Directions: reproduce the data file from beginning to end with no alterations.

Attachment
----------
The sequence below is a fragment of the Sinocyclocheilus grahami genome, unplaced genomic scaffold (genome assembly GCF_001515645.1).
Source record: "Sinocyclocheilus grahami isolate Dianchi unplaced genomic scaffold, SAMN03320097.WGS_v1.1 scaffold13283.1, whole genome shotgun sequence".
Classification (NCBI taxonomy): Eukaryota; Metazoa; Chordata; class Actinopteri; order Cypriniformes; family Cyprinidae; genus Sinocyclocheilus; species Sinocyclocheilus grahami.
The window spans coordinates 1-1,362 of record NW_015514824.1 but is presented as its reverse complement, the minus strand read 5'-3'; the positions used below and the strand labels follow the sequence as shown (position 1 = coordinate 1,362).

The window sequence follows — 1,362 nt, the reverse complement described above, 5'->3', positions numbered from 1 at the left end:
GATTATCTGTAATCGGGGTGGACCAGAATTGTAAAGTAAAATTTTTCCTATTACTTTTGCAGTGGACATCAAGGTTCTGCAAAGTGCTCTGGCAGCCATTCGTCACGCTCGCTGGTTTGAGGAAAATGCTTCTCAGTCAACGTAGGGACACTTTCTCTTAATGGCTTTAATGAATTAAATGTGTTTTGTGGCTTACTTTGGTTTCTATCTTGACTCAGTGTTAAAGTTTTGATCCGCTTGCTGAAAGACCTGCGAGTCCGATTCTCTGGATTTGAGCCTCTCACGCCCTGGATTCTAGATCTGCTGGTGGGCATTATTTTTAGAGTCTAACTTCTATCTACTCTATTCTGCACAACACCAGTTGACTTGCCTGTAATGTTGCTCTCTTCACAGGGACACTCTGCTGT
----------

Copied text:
The sequence below is a fragment of the Sinocyclocheilus grahami genome, unplaced genomic scaffold (genome assembly GCF_001515645.1).
Source record: "Sinocyclocheilus grahami isolate Dianchi unplaced genomic scaffold, SAMN03320097.WGS_v1.1 scaffold13283.1, whole genome shotgun sequence".
Classification (NCBI taxonomy): Eukaryota; Metazoa; Chordata; class Actinopteri; order Cypriniformes; family Cyprinidae; genus Sinocyclocheilus; species Sinocyclocheilus grahami.
The window spans coordinates 1-1,362 of record NW_015514824.1 but is presented as its reverse complement, the minus strand read 5'-3'; the positions used below and the strand labels follow the sequence as shown (position 1 = coordinate 1,362).

The window sequence follows — 1,362 nt, the reverse complement described above, 5'->3', positions numbered from 1 at the left end:
GATTATCTGTAATCGGGGTGGACCAGAATTGTAAAGTAAAATTTTTCCTATTACTTTTGCAGTGGACATCAAGGTTCTGCAAAGTGCTCTGGCAGCCATTCGTCACGCTCGCTGGTTTGAGGAAAATGCTTCTCAGTCAACGTAGGGACACTTTCTCTTAATGGCTTTAATGAATTAAATGTGTTTTGTGGCTTACTTTGGTTTCTATCTTGACTCAGTGTTAAAGTTTTGATCCGCTTGCTGAAAGACCTGCGAGTCCGATTCTCTGGATTTGAGCCTCTCACGCCCTGGATTCTAGATCTGCTGGTGGGCATTATTTTTAGAGTCTAACTTCTATCTACTCTATTCTGCACAACACCAGTTGACTTGCCTGTAATGTTGCTCTCTTCACAGGGACACTCTGCTGT